Can Arguing with an On-Duty Officer Result in a Criminal Record?
Maintaining one's composure is often the best way to handle an interaction with an on-duty police officer. Although an individual does not have to be so kind as to give an officer incriminating evidence about himself or herself, treating an officer with a fair amount of courtesy is always advisable. When interactions remain amicable, officers are more inclined to reciprocate.
However, police officers have bad days just like like anyone else. In some cases, emotions can rise and result in anger, hostility, and an argument. If you argue with an officer making an arrest, can you face charges of resisting arrest or obstruction of justice?
Resisting or Obstructing Arrest
State statutes regarding resisting or obstructing arrests are incredibly vague. The ambiguity is intentional by lawmakers, and thus allows for the inclusion of a broader range of behaviors.
Anyone who physically prevents a police officer, firefighter, or correctional institution employee from performing his or her job faces potential Class A misdemeanor penalties. Although civilly arguing with an officer is not criminal, taking affirmative action to prevent an arrest can minimally result in an additional 48 hours of imprisonment or 100 service hours tacked on to any other charges associated with the arrest.
Examples of resistant behavior include the following:
- Pulling away from an officer;
- Refusing to put one's hands behind his or her back; or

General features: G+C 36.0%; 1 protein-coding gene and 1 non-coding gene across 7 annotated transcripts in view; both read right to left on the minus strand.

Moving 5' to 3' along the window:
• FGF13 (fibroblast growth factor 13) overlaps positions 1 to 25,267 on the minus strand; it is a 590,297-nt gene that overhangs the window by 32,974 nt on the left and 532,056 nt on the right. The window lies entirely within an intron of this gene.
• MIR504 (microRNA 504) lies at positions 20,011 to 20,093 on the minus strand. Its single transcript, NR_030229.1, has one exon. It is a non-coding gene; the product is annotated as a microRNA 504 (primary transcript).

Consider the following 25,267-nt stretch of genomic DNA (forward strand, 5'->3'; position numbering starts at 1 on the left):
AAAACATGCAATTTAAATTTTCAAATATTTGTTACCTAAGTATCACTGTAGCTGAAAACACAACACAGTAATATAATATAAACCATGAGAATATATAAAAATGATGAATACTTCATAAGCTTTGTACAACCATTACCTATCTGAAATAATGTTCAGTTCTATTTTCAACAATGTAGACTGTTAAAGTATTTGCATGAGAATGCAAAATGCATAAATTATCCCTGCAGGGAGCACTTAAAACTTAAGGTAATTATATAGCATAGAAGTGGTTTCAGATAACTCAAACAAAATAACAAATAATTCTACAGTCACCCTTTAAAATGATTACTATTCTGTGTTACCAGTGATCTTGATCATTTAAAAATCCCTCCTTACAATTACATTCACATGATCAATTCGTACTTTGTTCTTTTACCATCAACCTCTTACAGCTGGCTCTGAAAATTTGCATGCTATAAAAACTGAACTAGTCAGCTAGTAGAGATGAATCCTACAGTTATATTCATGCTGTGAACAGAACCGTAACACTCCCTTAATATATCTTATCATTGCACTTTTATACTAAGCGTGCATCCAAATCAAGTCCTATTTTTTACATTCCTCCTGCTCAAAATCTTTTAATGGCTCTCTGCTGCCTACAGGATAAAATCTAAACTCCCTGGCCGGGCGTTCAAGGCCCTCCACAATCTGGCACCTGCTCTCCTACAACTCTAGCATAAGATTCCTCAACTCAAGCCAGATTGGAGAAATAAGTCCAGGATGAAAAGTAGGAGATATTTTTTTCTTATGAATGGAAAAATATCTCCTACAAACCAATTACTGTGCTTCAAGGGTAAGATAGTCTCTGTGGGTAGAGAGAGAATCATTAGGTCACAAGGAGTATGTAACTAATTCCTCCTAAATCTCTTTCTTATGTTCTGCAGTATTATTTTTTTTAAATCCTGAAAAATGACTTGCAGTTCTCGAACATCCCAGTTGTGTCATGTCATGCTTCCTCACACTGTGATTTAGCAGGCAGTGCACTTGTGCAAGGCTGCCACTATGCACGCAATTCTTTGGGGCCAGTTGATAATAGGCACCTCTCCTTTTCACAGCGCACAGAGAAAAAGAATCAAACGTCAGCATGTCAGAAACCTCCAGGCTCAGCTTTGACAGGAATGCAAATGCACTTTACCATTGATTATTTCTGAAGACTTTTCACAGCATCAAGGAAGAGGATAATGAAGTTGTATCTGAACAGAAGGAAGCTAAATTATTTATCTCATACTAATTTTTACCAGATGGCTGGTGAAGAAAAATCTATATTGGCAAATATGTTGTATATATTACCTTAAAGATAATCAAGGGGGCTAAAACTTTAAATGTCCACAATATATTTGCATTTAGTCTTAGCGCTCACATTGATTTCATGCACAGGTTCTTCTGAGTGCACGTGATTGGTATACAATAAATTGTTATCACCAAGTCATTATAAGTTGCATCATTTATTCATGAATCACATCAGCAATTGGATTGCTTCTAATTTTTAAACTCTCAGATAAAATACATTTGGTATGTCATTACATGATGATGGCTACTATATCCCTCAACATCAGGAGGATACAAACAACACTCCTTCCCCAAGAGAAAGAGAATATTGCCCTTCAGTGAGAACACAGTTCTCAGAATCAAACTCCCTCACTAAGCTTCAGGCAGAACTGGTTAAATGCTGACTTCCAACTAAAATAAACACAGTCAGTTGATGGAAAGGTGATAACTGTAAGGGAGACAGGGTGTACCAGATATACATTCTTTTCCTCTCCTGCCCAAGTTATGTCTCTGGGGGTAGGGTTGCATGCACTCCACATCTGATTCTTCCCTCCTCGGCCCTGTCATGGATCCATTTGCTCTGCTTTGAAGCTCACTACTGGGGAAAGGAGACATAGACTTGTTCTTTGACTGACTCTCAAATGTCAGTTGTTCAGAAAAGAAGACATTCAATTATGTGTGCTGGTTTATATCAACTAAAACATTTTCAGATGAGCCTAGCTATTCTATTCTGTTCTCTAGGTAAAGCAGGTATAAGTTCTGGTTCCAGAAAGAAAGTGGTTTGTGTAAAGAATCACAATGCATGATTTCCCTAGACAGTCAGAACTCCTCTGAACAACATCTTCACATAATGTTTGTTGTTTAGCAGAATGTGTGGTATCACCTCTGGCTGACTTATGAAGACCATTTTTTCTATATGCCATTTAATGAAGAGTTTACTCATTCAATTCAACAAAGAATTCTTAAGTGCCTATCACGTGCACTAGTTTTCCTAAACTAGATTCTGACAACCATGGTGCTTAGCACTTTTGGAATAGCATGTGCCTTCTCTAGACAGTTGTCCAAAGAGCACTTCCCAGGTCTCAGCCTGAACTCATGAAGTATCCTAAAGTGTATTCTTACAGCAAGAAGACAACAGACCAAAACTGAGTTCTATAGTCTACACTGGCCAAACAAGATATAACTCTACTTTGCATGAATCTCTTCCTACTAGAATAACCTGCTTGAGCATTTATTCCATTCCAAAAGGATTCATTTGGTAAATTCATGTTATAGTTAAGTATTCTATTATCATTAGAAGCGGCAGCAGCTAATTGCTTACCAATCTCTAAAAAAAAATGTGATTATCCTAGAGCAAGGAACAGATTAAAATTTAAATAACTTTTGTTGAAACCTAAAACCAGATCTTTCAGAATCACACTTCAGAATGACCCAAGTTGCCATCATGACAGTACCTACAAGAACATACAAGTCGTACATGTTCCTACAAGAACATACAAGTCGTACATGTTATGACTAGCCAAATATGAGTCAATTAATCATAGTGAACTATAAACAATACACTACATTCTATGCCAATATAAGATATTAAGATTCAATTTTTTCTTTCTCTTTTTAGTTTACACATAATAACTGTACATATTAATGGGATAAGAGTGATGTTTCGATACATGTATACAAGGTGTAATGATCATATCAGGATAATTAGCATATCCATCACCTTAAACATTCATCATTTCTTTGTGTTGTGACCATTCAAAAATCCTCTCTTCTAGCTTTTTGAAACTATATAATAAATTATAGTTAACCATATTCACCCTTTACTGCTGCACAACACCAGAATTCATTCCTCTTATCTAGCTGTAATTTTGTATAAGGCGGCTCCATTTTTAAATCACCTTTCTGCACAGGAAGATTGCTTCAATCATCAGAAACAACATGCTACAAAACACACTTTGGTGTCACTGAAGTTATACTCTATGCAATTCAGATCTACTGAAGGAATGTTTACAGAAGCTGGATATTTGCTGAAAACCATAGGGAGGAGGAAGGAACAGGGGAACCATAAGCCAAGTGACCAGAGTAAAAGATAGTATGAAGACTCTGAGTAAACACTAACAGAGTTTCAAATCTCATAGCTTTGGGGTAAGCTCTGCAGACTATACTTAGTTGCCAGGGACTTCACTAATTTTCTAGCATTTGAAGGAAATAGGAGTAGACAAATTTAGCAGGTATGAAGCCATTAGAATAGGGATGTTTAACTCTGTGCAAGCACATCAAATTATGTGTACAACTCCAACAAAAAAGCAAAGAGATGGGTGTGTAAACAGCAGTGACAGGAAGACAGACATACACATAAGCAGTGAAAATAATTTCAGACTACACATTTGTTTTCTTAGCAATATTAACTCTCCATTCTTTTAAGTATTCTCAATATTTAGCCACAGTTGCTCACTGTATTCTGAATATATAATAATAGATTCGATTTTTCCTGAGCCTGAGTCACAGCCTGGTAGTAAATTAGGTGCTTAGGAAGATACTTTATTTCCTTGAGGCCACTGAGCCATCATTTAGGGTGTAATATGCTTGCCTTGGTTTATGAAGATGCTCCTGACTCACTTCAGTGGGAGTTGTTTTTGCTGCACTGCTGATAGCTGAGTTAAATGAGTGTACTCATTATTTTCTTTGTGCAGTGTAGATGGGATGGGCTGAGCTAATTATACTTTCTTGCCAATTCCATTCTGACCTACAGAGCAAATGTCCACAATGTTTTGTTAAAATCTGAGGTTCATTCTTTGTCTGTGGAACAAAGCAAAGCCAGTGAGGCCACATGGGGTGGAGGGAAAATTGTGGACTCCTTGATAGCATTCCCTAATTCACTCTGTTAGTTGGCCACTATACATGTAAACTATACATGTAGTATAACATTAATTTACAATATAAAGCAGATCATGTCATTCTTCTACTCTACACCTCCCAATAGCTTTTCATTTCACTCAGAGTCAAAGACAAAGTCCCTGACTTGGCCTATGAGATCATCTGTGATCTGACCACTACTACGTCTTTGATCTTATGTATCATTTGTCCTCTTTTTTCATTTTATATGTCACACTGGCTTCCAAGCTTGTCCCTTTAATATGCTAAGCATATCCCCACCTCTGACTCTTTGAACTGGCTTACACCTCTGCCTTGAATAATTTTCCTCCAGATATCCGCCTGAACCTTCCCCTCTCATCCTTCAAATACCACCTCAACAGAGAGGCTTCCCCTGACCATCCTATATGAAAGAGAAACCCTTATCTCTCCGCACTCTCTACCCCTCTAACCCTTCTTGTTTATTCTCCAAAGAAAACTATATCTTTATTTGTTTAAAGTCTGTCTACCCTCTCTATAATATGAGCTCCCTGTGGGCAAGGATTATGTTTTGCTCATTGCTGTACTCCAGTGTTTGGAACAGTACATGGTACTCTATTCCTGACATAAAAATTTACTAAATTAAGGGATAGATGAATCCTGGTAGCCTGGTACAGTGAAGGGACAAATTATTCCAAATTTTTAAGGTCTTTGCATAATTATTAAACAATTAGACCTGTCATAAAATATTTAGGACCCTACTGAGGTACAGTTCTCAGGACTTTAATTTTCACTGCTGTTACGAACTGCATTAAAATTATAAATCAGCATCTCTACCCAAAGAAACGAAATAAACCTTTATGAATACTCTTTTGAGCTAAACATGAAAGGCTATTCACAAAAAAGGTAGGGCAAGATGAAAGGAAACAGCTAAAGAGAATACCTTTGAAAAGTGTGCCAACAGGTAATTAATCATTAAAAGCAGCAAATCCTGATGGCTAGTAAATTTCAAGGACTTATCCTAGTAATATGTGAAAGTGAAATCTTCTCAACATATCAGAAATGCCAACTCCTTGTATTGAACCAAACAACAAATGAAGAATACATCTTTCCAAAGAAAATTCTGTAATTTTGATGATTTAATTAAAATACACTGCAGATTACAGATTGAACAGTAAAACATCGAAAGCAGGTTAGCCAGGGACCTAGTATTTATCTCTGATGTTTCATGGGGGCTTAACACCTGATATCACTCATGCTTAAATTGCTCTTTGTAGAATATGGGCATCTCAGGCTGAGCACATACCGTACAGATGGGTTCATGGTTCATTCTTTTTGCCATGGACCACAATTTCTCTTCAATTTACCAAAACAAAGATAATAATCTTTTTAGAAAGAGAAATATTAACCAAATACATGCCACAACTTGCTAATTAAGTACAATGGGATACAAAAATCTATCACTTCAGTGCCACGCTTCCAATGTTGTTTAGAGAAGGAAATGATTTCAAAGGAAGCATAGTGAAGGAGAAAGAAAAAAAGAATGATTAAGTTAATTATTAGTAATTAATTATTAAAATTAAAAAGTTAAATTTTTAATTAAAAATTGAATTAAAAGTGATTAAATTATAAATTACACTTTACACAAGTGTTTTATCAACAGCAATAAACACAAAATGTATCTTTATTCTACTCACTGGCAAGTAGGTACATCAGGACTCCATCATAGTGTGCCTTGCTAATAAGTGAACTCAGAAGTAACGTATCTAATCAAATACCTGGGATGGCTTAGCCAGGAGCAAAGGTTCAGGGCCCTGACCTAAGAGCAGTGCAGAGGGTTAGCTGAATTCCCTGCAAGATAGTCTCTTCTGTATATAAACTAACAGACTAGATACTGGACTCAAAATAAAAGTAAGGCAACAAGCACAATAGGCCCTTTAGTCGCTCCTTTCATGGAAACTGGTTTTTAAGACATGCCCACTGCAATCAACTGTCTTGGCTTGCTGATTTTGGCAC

- Running away.
Is Obstruction of Justice Different?
Resisting arrest is an attempt to avoid being taken into custody. Obstruction of justice is knowingly providing inaccurate information to an officer as it pertains to a criminal matter. In general terms, obstruction is intentionally lying. You may enact your rights to not answer questions without an attorney present; however, fabricating false information is inadvisable.
One of the most common forms of obstruction is giving a fake name at a traffic stop, which is often done to hide the fact that one's driver's license is suspended or revoked. Even this simple behavior can result in Class 4 felony charges, which are far more severe than the misdemeanor charges of resisting arrest.
Honesty is the Best Policy
In cases like these, it is best to remain cooperative, yet also silent. Police officers today often use the minor maneuvers of resisting arrest to force the 48-hour imprisonment while they attempt to build a case. Furthermore, even if all of the other charges are eventually dismissed, resisting or obstructing charges remain on your record.
At your earliest opportunity, enact your right to contact a Wheaton, IL criminal defense attorney. The lawyers at Davi Law Group, LLC are former criminal prosecutors with experience and knowledge on both sides of the courtroom. This unique understanding gives you an upper hand in your case. Call 630-580-6373 to schedule your initial consultation today.